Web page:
black velvet void , 50x50cm

$1,500

13 Vanished From an

Untouched Landscape 1, 2018,

inkjet print on hahnemuhle

paper with hole removed to a

black velvet void , 50x50cm

$1,500

18 Vanished From an

Untouched Landscape 6, 2018,

inkjet print on hahnemuhle

paper with hole removed to a

black velvet void , 50x50cm

$1,500

14 Vanished From an

Untouched Landscape 2, 2018,

inkjet print on hahnemuhle

paper with hole removed to a

black velvet void , 50x50cm

$1,500

19 Vanished From an

Untouched Landscape 7, 2018,

inkjet print on hahnemuhle

paper with hole removed to a

black velvet void , 50x50cm

$1,500

15 Vanished From an

Untouched Landscape 3, 2018,

inkjet print on hahnemuhle

paper with hole removed to a

black velvet void , 50x50cm

$1,500

20 Vanished From an

Untouched Landscape 8, 2018,

inkjet print on hahnemuhle

paper with hole removed to a

black velvet void , 50x50cm

$1,500

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List of works

21 Vanished From an

Untouched Landscape 9, 2018,

inkjet print on hahnemuhle

paper with hole removed to a

black velvet void , 50x50cm

$1,500

26 Wakalti Parry Shield 2018,

Timber & Black Paint, 50 x10 x

10cm

22 Vanished From an

Untouched Landscape 11, 2018,

inkjet print on hahnemuhle

paper with hole removed to a

black velvet void , 50x50cm

$1,500

27 Wadnawirri Battle Axe

2018, Timber & Black Paint, 60

x 20 x 4cm

23 Vanished From an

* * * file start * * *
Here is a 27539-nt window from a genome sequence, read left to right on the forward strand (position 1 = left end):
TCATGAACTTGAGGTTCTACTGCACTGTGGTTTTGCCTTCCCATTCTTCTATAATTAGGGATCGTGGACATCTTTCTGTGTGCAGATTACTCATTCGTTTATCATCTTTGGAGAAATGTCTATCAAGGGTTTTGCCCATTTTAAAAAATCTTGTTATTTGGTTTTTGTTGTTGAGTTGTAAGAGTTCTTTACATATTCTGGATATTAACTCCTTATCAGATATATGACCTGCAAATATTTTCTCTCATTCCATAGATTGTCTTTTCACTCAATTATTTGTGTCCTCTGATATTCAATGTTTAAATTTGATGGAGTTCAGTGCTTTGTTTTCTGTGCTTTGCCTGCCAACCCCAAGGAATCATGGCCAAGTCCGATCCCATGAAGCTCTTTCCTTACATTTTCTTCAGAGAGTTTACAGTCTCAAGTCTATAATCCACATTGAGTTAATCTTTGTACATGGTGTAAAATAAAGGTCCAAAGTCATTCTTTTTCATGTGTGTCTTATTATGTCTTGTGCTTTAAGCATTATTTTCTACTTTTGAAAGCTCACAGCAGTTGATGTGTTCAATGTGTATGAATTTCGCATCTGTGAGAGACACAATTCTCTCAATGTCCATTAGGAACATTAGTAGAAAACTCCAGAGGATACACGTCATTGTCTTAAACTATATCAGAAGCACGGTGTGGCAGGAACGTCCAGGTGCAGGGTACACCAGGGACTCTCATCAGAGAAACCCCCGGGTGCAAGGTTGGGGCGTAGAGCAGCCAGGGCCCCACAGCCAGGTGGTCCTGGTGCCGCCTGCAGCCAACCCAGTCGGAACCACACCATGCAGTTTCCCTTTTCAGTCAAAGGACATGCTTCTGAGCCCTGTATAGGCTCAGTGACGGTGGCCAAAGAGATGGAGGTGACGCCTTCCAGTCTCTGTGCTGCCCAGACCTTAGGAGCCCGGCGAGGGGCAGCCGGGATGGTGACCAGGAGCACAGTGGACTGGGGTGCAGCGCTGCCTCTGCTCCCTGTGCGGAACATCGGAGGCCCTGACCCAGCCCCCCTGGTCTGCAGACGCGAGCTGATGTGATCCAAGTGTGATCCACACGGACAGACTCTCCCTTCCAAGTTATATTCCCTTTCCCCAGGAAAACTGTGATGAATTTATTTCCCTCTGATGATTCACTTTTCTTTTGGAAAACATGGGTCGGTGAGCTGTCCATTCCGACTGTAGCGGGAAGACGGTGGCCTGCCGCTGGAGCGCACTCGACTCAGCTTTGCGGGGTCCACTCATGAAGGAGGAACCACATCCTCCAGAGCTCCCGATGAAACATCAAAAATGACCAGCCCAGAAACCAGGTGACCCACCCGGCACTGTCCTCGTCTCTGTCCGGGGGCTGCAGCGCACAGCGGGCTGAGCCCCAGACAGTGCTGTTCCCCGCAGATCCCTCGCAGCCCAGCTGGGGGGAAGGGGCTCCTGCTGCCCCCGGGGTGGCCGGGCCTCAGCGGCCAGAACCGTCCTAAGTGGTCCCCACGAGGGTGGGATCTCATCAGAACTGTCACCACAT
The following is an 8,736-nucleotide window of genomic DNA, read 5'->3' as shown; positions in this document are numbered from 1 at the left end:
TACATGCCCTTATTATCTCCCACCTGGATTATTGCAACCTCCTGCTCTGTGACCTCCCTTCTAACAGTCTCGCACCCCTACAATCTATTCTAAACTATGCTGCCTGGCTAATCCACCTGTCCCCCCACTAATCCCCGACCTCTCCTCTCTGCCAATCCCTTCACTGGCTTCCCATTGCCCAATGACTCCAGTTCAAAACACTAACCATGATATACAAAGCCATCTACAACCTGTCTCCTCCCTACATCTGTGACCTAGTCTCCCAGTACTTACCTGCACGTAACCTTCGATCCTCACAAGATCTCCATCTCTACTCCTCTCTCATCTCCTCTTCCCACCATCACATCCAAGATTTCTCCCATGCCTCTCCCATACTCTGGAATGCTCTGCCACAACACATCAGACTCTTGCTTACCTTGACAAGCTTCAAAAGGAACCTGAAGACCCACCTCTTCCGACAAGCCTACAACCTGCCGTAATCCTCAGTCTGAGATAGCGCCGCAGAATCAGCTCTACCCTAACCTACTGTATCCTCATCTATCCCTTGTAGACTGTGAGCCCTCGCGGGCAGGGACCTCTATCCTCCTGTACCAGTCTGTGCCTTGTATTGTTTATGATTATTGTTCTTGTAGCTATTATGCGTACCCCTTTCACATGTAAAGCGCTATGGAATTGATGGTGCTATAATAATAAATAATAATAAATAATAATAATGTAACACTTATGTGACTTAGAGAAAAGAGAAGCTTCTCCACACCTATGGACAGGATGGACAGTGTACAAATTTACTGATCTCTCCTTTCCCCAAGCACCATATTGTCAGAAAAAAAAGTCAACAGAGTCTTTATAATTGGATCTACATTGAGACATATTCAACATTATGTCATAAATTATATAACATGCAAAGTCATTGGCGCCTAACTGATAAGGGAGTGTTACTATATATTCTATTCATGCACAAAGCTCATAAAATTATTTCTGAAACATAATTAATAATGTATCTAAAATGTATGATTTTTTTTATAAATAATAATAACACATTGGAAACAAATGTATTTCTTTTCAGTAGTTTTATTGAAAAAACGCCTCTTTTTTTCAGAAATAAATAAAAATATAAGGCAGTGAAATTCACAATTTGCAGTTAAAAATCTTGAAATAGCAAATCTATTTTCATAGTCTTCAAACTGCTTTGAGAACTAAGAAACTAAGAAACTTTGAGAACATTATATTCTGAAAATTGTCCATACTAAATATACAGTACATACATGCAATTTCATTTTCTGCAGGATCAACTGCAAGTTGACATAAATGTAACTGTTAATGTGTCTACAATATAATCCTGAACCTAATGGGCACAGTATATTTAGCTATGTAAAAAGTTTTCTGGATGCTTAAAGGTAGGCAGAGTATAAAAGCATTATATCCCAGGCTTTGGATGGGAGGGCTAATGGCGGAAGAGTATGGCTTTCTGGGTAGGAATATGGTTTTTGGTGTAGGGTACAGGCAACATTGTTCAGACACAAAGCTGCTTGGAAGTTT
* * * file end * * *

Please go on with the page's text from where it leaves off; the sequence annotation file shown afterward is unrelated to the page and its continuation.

Untouched Landscape 12, 2018,

inkjet print on hahnemuhle

paper with hole removed to a

black velvet void , 50x50cm

$1,500

28 Midla 1 Spearthrower

2018, Timber & Black Paint, 50x

5 x 3cm

24 Wirntawirri Barbed Club,

2018, Timber & Black Paint, 50

x 3 x 5cm

29 Midla 2 Spearthrower

2018, Timber & Black Paint, 50x

5 x 3cm

25 25. Murlapaka Broad

Shield, 2018, Timber & Black

Paint, 75 x 25 x 5cm

30 Wadna Boomerang 2018,

Timber & Black Paint, 30 x 20

x 1cm

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List of works

31 Christian Cross 2018,

Timber & Black Paint, 80x 40x

3cm

38 Pistols 2018, Timber &

Black Paint, 30 x 15 x 4cm

32 Axe 2018, Timber & Black

Paint, 60 x 15 x 4cm

39 Wirnta Barbed Spear 2018,

Timber & Black Paint, 200 x 1x

2cm

33 Pick 2018, Timber & Black

Paint, 60 x 40 x 4cm

40 Pangkawirri Heavy Club

2018, Timber & Black Paint, 50 x

5cm x 5cm

34 Shovel 2018, Timber &

Black Paint, 70 x 20 x 4cm

The collection of objects is

available for $10,000

35 Harpoon , Timber & Black

Paint, 80 x 15 x 4cm

36 Musket 2018, Timber &

Black Paint, 70 x 20 x 4cm

37 Knife 2018, Timber & Black

Paint, 25 x 4 x 3cm

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9—29 November

One city

200+ events

DesignCanberraFestival.com.au

DESIGN Canberra is the major outreach activity for Craft ACT: Craft + Design Centre — a not-forprofit

membership based organisation which supports local artists, designers and makers at

every stage of their careers. The festival is delivered in collaboration with industry, associations

and educational institutions committed to the design arts and creative industries in Canberra.